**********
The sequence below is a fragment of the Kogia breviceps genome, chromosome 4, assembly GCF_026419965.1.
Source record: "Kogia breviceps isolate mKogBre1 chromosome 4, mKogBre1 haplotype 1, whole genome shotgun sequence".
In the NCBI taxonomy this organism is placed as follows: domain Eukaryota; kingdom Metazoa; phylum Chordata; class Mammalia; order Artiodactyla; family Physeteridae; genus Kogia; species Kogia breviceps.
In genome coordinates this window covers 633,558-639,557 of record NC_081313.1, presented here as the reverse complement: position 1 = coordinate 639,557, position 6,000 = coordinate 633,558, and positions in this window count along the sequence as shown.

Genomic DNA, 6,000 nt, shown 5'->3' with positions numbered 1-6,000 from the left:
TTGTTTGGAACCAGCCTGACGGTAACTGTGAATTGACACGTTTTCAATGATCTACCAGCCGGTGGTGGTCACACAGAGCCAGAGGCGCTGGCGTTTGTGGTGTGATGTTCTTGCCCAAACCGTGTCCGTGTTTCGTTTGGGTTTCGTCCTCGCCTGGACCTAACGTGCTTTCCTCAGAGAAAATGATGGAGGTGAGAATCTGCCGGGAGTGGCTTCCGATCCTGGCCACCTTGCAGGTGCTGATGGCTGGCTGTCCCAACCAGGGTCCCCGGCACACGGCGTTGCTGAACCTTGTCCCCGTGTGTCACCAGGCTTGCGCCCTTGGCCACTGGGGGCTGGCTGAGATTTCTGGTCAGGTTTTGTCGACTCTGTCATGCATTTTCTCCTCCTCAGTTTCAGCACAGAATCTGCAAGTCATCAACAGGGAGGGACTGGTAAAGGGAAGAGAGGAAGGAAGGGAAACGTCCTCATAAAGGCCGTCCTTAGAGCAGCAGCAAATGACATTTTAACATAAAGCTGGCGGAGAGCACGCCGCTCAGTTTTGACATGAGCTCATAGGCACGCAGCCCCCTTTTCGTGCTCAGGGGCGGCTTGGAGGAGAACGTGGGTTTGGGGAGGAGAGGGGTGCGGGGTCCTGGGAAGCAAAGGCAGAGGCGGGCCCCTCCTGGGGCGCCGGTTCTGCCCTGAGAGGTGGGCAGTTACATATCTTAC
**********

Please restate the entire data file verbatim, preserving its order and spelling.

The sequence below is a fragment of the Kogia breviceps genome, chromosome 4, assembly GCF_026419965.1.
Source record: "Kogia breviceps isolate mKogBre1 chromosome 4, mKogBre1 haplotype 1, whole genome shotgun sequence".
In the NCBI taxonomy this organism is placed as follows: domain Eukaryota; kingdom Metazoa; phylum Chordata; class Mammalia; order Artiodactyla; family Physeteridae; genus Kogia; species Kogia breviceps.
In genome coordinates this window covers 633,558-639,557 of record NC_081313.1, presented here as the reverse complement: position 1 = coordinate 639,557, position 6,000 = coordinate 633,558, and positions in this window count along the sequence as shown.

Genomic DNA, 6,000 nt, shown 5'->3' with positions numbered 1-6,000 from the left:
TTGTTTGGAACCAGCCTGACGGTAACTGTGAATTGACACGTTTTCAATGATCTACCAGCCGGTGGTGGTCACACAGAGCCAGAGGCGCTGGCGTTTGTGGTGTGATGTTCTTGCCCAAACCGTGTCCGTGTTTCGTTTGGGTTTCGTCCTCGCCTGGACCTAACGTGCTTTCCTCAGAGAAAATGATGGAGGTGAGAATCTGCCGGGAGTGGCTTCCGATCCTGGCCACCTTGCAGGTGCTGATGGCTGGCTGTCCCAACCAGGGTCCCCGGCACACGGCGTTGCTGAACCTTGTCCCCGTGTGTCACCAGGCTTGCGCCCTTGGCCACTGGGGGCTGGCTGAGATTTCTGGTCAGGTTTTGTCGACTCTGTCATGCATTTTCTCCTCCTCAGTTTCAGCACAGAATCTGCAAGTCATCAACAGGGAGGGACTGGTAAAGGGAAGAGAGGAAGGAAGGGAAACGTCCTCATAAAGGCCGTCCTTAGAGCAGCAGCAAATGACATTTTAACATAAAGCTGGCGGAGAGCACGCCGCTCAGTTTTGACATGAGCTCATAGGCACGCAGCCCCCTTTTCGTGCTCAGGGGCGGCTTGGAGGAGAACGTGGGTTTGGGGAGGAGAGGGGTGCGGGGTCCTGGGAAGCAAAGGCAGAGGCGGGCCCCTCCTGGGGCGCCGGTTCTGCCCTGAGAGGTGGGCAGTTACATATCTTAC